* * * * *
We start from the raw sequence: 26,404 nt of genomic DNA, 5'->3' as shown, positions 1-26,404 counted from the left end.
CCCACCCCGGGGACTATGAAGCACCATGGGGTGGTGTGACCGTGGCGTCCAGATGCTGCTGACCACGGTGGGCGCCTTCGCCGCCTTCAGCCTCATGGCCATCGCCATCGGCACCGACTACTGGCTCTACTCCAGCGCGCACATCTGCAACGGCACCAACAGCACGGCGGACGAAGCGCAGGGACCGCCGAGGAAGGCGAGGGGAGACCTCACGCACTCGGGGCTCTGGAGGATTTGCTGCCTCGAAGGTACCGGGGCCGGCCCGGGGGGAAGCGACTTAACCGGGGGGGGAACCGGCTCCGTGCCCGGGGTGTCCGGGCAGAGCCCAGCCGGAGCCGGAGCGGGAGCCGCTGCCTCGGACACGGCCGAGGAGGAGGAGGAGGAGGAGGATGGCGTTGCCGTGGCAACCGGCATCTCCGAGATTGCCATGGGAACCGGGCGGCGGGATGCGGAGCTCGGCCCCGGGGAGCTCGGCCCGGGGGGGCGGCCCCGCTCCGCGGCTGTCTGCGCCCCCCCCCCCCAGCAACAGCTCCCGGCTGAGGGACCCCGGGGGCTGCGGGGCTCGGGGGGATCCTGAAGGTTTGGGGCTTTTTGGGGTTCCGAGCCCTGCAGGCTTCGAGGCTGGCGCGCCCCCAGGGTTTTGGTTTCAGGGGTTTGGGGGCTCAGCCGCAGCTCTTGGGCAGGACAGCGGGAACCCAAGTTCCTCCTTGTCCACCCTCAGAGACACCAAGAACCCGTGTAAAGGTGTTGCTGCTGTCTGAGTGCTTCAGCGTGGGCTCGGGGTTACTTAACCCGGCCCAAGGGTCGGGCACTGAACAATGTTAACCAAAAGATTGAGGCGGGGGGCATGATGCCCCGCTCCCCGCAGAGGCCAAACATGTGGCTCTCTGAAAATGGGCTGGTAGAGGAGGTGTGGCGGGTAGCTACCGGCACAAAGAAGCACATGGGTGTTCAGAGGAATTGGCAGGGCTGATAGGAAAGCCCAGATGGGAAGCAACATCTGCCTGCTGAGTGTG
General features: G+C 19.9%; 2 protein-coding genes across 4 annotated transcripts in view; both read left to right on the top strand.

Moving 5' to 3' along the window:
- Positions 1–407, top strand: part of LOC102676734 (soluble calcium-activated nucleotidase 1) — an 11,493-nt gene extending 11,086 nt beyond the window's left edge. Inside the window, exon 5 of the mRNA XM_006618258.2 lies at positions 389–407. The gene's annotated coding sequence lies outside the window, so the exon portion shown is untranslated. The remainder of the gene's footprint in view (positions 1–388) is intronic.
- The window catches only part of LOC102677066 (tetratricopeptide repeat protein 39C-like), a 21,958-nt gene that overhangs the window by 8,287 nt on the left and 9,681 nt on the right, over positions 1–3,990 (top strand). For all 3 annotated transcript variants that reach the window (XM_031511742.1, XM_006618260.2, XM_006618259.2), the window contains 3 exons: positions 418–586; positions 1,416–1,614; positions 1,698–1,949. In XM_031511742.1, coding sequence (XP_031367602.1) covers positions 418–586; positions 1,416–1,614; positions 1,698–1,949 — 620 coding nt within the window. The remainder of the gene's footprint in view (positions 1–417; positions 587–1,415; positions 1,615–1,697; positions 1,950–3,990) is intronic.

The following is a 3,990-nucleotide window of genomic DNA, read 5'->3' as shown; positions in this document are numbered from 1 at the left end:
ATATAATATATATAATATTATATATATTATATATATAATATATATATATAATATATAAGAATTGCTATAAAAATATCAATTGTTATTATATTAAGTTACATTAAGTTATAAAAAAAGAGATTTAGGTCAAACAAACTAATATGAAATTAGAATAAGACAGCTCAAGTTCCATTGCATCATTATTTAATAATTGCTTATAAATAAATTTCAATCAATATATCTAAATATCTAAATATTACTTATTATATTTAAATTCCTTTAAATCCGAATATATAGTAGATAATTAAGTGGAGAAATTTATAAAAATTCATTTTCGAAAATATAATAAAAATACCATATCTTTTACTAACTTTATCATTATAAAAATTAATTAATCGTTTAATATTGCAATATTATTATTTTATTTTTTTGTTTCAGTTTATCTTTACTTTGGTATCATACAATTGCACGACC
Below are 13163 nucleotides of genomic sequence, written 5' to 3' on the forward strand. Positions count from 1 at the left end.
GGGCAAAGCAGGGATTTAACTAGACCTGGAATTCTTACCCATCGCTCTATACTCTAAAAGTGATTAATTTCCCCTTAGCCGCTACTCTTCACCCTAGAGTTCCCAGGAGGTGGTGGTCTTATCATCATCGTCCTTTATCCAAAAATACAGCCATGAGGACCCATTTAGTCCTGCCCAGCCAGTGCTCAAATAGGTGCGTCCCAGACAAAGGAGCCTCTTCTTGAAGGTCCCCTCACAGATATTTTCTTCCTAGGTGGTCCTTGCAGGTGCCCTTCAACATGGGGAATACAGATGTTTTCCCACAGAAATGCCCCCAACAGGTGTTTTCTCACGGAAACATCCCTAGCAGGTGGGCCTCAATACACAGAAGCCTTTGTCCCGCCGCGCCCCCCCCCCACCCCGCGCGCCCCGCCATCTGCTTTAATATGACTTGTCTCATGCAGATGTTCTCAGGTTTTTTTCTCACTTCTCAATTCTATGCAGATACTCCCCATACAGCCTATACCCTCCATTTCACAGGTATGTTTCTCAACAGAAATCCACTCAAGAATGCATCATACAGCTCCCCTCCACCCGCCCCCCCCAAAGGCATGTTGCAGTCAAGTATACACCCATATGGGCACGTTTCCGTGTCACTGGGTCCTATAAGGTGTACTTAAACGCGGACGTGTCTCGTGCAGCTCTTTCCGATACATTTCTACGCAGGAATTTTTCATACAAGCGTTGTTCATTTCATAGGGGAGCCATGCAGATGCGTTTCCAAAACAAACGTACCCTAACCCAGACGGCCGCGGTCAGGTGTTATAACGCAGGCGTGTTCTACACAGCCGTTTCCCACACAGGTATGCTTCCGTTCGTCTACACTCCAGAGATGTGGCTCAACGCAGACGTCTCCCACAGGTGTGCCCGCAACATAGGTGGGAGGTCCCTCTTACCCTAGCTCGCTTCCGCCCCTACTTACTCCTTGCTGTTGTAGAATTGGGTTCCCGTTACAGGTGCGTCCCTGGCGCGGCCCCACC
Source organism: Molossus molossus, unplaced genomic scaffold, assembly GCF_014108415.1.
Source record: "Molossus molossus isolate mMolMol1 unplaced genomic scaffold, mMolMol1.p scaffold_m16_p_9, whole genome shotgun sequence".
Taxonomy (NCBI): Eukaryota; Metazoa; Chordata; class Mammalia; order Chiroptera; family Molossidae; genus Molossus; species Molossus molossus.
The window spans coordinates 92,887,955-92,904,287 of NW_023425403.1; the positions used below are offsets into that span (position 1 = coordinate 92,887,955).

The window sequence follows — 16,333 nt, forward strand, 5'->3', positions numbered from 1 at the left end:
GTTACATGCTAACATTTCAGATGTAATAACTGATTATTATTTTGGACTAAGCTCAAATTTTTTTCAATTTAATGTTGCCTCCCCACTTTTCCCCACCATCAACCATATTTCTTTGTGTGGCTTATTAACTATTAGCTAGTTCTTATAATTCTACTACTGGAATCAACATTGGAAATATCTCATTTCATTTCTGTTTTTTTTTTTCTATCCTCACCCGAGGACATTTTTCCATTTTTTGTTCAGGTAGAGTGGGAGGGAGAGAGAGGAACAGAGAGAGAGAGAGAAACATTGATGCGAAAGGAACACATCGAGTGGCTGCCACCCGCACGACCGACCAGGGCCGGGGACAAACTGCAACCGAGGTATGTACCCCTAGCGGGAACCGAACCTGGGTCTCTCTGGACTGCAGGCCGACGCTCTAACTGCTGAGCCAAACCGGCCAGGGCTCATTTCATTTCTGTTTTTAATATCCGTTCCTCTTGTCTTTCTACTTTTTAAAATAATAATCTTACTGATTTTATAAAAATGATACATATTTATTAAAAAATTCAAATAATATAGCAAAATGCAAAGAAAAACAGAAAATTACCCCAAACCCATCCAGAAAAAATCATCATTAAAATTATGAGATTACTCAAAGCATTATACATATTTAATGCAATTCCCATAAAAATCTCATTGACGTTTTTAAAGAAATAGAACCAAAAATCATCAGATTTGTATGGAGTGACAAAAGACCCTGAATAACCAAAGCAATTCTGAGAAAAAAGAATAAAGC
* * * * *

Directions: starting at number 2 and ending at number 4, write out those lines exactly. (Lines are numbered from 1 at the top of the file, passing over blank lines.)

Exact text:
CCCACCCCGGGGACTATGAAGCACCATGGGGTGGTGTGACCGTGGCGTCCAGATGCTGCTGACCACGGTGGGCGCCTTCGCCGCCTTCAGCCTCATGGCCATCGCCATCGGCACCGACTACTGGCTCTACTCCAGCGCGCACATCTGCAACGGCACCAACAGCACGGCGGACGAAGCGCAGGGACCGCCGAGGAAGGCGAGGGGAGACCTCACGCACTCGGGGCTCTGGAGGATTTGCTGCCTCGAAGGTACCGGGGCCGGCCCGGGGGGAAGCGACTTAACCGGGGGGGGAACCGGCTCCGTGCCCGGGGTGTCCGGGCAGAGCCCAGCCGGAGCCGGAGCGGGAGCCGCTGCCTCGGACACGGCCGAGGAGGAGGAGGAGGAGGAGGATGGCGTTGCCGTGGCAACCGGCATCTCCGAGATTGCCATGGGAACCGGGCGGCGGGATGCGGAGCTCGGCCCCGGGGAGCTCGGCCCGGGGGGGCGGCCCCGCTCCGCGGCTGTCTGCGCCCCCCCCCCCCAGCAACAGCTCCCGGCTGAGGGACCCCGGGGGCTGCGGGGCTCGGGGGGATCCTGAAGGTTTGGGGCTTTTTGGGGTTCCGAGCCCTGCAGGCTTCGAGGCTGGCGCGCCCCCAGGGTTTTGGTTTCAGGGGTTTGGGGGCTCAGCCGCAGCTCTTGGGCAGGACAGCGGGAACCCAAGTTCCTCCTTGTCCACCCTCAGAGACACCAAGAACCCGTGTAAAGGTGTTGCTGCTGTCTGAGTGCTTCAGCGTGGGCTCGGGGTTACTTAACCCGGCCCAAGGGTCGGGCACTGAACAATGTTAACCAAAAGATTGAGGCGGGGGGCATGATGCCCCGCTCCCCGCAGAGGCCAAACATGTGGCTCTCTGAAAATGGGCTGGTAGAGGAGGTGTGGCGGGTAGCTACCGGCACAAAGAAGCACATGGGTGTTCAGAGGAATTGGCAGGGCTGATAGGAAAGCCCAGATGGGAAGCAACATCTGCCTGCTGAGTGTG
General features: G+C 19.9%; 2 protein-coding genes across 4 annotated transcripts in view; both read left to right on the top strand.

Moving 5' to 3' along the window: